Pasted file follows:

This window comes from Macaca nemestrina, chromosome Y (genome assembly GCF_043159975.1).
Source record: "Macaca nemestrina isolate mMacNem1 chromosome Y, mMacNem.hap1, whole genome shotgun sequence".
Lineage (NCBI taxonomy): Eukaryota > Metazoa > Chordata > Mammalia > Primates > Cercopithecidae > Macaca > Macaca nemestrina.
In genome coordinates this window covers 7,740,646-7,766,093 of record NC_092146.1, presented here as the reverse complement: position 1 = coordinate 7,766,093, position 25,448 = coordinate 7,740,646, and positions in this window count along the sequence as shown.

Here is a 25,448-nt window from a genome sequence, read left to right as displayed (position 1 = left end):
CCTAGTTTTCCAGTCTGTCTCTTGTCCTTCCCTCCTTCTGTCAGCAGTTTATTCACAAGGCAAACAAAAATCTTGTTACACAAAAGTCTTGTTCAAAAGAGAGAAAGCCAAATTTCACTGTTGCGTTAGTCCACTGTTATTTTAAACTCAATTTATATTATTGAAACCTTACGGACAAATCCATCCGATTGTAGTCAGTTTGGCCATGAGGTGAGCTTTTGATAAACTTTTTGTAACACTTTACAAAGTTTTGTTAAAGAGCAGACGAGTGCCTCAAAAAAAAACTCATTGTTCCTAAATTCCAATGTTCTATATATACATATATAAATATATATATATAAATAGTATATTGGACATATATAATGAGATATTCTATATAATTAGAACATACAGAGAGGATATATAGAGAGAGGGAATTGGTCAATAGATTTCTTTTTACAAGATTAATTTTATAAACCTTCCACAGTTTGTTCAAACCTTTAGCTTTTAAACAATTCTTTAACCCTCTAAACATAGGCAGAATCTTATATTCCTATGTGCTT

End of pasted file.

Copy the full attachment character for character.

This window comes from Macaca nemestrina, chromosome Y (genome assembly GCF_043159975.1).
Source record: "Macaca nemestrina isolate mMacNem1 chromosome Y, mMacNem.hap1, whole genome shotgun sequence".
Lineage (NCBI taxonomy): Eukaryota > Metazoa > Chordata > Mammalia > Primates > Cercopithecidae > Macaca > Macaca nemestrina.
In genome coordinates this window covers 7,740,646-7,766,093 of record NC_092146.1, presented here as the reverse complement: position 1 = coordinate 7,766,093, position 25,448 = coordinate 7,740,646, and positions in this window count along the sequence as shown.

Here is a 25,448-nt window from a genome sequence, read left to right as displayed (position 1 = left end):
CCTAGTTTTCCAGTCTGTCTCTTGTCCTTCCCTCCTTCTGTCAGCAGTTTATTCACAAGGCAAACAAAAATCTTGTTACACAAAAGTCTTGTTCAAAAGAGAGAAAGCCAAATTTCACTGTTGCGTTAGTCCACTGTTATTTTAAACTCAATTTATATTATTGAAACCTTACGGACAAATCCATCCGATTGTAGTCAGTTTGGCCATGAGGTGAGCTTTTGATAAACTTTTTGTAACACTTTACAAAGTTTTGTTAAAGAGCAGACGAGTGCCTCAAAAAAAAACTCATTGTTCCTAAATTCCAATGTTCTATATATACATATATAAATATATATATATAAATAGTATATTGGACATATATAATGAGATATTCTATATAATTAGAACATACAGAGAGGATATATAGAGAGAGGGAATTGGTCAATAGATTTCTTTTTACAAGATTAATTTTATAAACCTTCCACAGTTTGTTCAAACCTTTAGCTTTTAAACAATTCTTTAACCCTCTAAACATAGGCAGAATCTTATATTCCTATGTGCTT